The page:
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People Love Dead Jews: Reports from a Haunted Present (2021)

af Dara Horn

MedlemmerAnmeldelserPopularitetGennemsnitlig vurderingOmtaler
3122584,557 (4.4)45
History. Politics. Sociology. Nonfiction. A startling and profound exploration of how Jewish history is exploited to appease the living. Renowned and beloved as a prizewinning novelist, Dara Horn has also been publishing penetrating essays since she was a teenager. Often asked by major publications to write on subjects related to Jewish culture??and increasingly in response to a recent wave of deadly antisemitic attacks??Horn was troubled to realize what all of these assignments had in common: she was being asked to write about dead Jews, never about living ones. In these essays, Horn reflects on subjects as far-flung as the international veneration of Anne Frank, the mythology that Jewish family names were changed at Ellis Island, the blockbuster traveling exhibition Auschwitz, the marketing of the Jewish history of Harbin, China, and the little-known life of the "righteous Gentile" Varian Fry. Throughout, she challenges us to confront the reasons why there might be so much fascination with Jewish deaths, and so little respect for Jewish lives unfolding in the present. Horn draws upon her travels, her research, and also her own family life??trying to explain Shakespeare's Shylock to a curious ten-year-old, her anger when swastikas are drawn on desks in her children's school, the profound perspective offered by traditional religious practice and study??to assert the vitality, complexity, and depth of Jewish life against an antisemitism that, far from being disarmed by the mantra of "Never forget," is on the rise. As Horn explores the (not so) shocking attacks on the American Jewish community in recent years, she reveals the subtler dehumanization built into the public piety that surrounds the Jewish past?? making the radical argument that the benign reverence we give to past horrors is itself a profound affront to… (mere)
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» Se også 45 omtaler

Viser 1-5 af 25 (næste | vis alle)
I thought this book was just so well done. What the author went through was horrendous. But how she weaved it into her adult life was fascinating. Love the insight she brought as a psychiatrist to all of this. I was definitely moved by reading this. ( )
  bermandog | Mar 30, 2024 |
A very powerful discussion of anti-Semitism that offers new ways of looking at the Holocaust. ( )
  monicaberger | Jan 22, 2024 |
3.75 ( )
  Moshepit20 | Oct 7, 2023 |
Dara Horn’s People Love Dead Jews is a must-read.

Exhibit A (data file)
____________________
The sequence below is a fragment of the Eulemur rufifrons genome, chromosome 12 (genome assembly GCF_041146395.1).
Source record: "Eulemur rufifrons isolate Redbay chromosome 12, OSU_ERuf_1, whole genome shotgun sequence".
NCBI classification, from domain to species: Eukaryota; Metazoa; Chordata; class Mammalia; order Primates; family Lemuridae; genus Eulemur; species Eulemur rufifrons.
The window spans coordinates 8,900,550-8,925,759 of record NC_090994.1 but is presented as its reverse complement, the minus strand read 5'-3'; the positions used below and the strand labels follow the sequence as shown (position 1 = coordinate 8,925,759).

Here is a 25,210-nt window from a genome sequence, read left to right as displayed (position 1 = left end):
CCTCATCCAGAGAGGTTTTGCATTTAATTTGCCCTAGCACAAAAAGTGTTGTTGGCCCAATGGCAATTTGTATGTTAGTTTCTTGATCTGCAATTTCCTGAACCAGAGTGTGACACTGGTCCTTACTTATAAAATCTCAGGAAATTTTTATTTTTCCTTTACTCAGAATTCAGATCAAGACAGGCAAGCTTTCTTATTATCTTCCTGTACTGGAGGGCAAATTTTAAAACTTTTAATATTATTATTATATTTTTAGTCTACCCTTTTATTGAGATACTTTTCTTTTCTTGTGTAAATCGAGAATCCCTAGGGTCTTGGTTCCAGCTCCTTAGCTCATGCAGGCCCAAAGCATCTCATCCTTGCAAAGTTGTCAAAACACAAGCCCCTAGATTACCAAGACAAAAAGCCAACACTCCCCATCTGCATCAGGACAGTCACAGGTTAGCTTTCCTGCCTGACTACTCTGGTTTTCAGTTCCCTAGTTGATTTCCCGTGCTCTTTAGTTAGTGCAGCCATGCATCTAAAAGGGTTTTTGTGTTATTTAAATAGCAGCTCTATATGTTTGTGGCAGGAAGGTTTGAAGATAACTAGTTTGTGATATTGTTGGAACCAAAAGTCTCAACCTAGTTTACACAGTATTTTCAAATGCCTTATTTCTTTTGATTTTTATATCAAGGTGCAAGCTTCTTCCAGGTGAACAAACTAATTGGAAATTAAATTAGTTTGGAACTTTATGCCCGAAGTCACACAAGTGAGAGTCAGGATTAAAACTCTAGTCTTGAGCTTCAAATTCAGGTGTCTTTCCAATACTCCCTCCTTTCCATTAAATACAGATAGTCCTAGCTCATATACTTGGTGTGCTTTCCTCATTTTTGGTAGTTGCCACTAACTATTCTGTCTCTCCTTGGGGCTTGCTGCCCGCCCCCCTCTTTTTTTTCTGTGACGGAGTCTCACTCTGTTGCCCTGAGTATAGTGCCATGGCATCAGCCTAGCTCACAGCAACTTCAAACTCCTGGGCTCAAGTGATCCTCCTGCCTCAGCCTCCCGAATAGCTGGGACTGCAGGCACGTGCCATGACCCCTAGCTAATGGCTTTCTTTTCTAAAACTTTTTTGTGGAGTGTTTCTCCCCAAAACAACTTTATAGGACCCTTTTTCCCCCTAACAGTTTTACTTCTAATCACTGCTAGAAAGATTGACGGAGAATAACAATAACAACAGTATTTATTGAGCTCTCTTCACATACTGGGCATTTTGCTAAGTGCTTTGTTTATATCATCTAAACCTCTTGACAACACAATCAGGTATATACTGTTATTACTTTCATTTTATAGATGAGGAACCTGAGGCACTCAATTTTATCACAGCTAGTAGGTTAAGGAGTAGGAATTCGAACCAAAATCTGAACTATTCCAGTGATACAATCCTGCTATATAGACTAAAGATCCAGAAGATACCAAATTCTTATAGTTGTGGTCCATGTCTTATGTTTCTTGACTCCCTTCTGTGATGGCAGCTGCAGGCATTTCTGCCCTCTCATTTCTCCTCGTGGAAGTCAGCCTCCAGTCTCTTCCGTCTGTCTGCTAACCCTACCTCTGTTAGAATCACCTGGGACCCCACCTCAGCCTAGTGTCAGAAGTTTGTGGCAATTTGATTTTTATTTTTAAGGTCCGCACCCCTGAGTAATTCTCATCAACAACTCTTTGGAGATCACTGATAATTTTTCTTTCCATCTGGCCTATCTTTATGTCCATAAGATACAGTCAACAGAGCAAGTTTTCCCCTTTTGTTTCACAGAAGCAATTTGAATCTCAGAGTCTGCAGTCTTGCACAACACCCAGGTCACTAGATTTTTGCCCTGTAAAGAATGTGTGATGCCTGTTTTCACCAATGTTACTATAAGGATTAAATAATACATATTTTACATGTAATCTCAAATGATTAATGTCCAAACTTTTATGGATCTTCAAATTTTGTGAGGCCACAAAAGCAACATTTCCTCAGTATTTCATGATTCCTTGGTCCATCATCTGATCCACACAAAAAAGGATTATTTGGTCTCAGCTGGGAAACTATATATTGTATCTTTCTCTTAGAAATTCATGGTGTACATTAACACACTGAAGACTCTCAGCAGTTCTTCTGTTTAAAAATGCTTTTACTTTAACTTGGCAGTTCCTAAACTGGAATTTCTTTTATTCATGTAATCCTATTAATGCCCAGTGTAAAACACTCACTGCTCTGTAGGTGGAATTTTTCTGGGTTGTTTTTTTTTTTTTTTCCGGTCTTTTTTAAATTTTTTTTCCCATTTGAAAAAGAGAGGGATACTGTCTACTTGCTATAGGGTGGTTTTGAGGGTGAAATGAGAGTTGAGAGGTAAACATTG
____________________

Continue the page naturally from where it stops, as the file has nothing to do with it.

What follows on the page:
The book starts off with a fascinating treatise on Anne Frank’s diary and its popularity because it is hopeful even though the reader knows that she will be dead in the concentration camps.

Following chapters talk about Jewish Heritage Sites that really mean property seized from dead or expelled Jews. On a tour of a cemetery near Harbin, the tour director explains that in 1958 the local government was redesigning the city—cemetery had to go-Chinese offered to move the gravestones for $50 per grave but most Jewish families were gone. The Chinese put the bodies into a deep burial which was paved and turned into an amusement park. The tour director said, “It’s nice for them—they are with happy people!!!”

A horrifying section explains how Jewish boys wanted to be part of the Roman Olympics and to disguise their religion by attempting surgery to undo their circumcision—dangerous and fatal
She explains how the Hanukah story where Jews are threatened to be annihilated, it’s really about destroying Jewish civilization and leave warm and fuzzy de-Jewish bodies intact. This equates to cool Jews. She talks about how the Soviet Union practiced this de-Jewing process-eliminating religion from the lives of Jews.

The chapter on Ellis Island and the Jewish immigration is enlightening. How Jews let antisemitism flourish because of name changing to non-Jewish sounding last names is dissected brilliantly by the author. When the immigrants were asked why they changed their name-antisemitism was never mentioned as the reason. Too difficult to pronounce or spell or too foreign-sounding. Only non-Jews who had Jewish-sounding last names explained their reason was antisemitism and they didn’t want to be mistaken as Jewish.

The little-known Varian Fry who rescued artists during WW2 is explored in-depth—whether it should have been the righteous saved rather than the artists.

Author, Dara tries to give a positive spin in the last chapter, but by that time the reader is so horrified that it is difficult to feel hopeful. ( )
  GordonPrescottWiener | Aug 24, 2023 |